Mikhail Chlenov, a Russian Jewish leader and secretary-general of the Euro-Asian Jewish Congress, also proposed creating "an ongoing mechanism within the OSCE to monitor, analyze, and combat anti-Semitism," and more specifically, to create the position of a "special officer on anti-Semitism and Jewish" issues, in a similar role to the existing officer for Roma and Sinti issues. In regard to the day-to-day functioning of multilateral institutions, until an official is given a title involving an issue and the responsibility for following it, it is difficult to get visibility and action, say NGOs. By contrast, governments protest that creating special-interest posts is not only expensive, but it prevents the integration of issues into the whole organization's functioning. Nevertheless, due to mounting attacks on Jews and their institutions, activists are likely to continue to press for formalized monitoring and follow-up action, while recognizing inherent difficulties in the process.
The OSCE conference highlighted what a number of NGOs have already been discovering in Europe and North America -- that there is no standardized procedure for monitoring anti-Semitism and hate crimes within countries or internationally, which makes it difficult both to compare levels of intolerance and promote methods to combat it. Major obstacles to successful monitoring are not only government indifference or disagreements about definitions but the variations in approaches by various communities at the grassroots. In some settings, especially those where authorities either actively instigate or tolerate anti-Semitism, Jewish communities, like other minorities, have evolved a community response involving a focus on protection and prevention. They seek -- usually through quiet dialogue with relevant authorities -- to head off destruction of property and attacks on Jews during such high-risk public events as soccer matches or Hitler's birthday, when neo-Nazis stage marches. Meanwhile, in countries where the courts and the media are more independent and effective, human rights activists seek to use very public methods of shaming racists as well as vigorous litigation to fight discrimination. The differing approaches entail different kinds of information-gathering, styles of presentation of the issues, and different remedies. In Russia, for example, Jewish, Roma, and other minority communities have told prominent human rights activists that they fear public shaming of racist officials or high-impact court cases because it could lead to a backlash against their communities and destruction of a fragile peace established through personal relations with police chiefs and other officials. Human rights leaders, as well as official city ombudsmen, speak of intervening quietly with schools, for example, to reinstate Roma children who have been expelled after hysterical press campaigns associating drug trafficking with Roma.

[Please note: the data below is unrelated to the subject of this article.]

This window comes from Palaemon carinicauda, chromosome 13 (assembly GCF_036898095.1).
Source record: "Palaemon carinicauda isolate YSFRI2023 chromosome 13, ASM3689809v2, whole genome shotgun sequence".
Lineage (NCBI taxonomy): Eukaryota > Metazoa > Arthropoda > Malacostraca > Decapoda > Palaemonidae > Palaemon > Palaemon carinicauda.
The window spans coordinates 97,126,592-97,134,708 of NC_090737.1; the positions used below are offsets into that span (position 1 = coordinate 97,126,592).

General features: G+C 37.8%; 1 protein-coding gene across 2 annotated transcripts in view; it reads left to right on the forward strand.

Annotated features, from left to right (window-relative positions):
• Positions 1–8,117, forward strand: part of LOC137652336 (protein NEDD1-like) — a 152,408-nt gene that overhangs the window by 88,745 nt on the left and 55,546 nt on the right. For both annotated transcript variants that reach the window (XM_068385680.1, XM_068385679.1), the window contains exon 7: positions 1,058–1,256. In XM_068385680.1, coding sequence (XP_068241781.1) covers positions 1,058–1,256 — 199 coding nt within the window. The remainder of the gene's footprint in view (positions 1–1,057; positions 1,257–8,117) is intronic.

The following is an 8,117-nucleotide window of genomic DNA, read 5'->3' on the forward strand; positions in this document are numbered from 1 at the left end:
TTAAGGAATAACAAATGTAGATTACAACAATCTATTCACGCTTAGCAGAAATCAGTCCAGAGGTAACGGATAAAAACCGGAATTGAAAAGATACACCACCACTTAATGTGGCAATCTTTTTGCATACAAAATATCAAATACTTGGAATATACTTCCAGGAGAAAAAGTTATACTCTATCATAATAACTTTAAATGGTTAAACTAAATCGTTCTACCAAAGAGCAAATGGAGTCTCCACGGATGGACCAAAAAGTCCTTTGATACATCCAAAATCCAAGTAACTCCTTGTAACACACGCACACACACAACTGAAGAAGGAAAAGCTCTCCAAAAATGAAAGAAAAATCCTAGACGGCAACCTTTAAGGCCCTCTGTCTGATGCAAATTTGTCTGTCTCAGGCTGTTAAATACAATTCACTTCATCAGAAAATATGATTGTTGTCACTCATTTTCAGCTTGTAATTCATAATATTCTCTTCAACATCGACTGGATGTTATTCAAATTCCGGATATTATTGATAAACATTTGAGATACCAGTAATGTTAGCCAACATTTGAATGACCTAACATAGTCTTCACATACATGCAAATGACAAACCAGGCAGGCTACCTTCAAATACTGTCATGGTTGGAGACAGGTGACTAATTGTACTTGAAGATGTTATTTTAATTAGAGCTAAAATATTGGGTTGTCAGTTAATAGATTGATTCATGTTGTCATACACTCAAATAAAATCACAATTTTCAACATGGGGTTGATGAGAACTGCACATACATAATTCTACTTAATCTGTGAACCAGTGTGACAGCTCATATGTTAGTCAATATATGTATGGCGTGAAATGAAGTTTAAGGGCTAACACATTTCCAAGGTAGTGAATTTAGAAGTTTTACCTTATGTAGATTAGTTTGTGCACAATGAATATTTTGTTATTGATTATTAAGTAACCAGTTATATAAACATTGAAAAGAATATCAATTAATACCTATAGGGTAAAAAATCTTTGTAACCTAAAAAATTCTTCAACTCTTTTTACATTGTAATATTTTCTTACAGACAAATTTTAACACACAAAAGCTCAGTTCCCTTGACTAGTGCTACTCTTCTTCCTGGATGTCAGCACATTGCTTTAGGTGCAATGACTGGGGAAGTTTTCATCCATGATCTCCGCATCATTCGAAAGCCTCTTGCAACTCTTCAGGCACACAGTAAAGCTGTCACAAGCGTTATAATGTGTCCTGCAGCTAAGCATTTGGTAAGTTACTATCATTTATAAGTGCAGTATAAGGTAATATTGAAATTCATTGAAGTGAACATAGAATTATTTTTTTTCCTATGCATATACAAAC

The desire to maintain cooperative relations with the powers-that-be upon whom protection depends has led some community organizations in Eurasia to adopt decidedly pro-government stances, sometimes by conviction and sometimes by necessity. Indicative of such an approach was a presentation at the OSCE conference in Vienna by an Azerbaijani Jewish leader, who vigorously took the official Azerbaijani position on the Nagorno-Karabakh issue, then described the situation of Azerbaijan's estimated 30,000 Jews in glowing terms even from the Soviet era, where everything, he said, was done to make Jews feel at home in Baku, a situation that "became especially brightly apparent" when Azerbaijani President Heidar Aliyev came to power -- a characterization disputed by Jews who emigrated.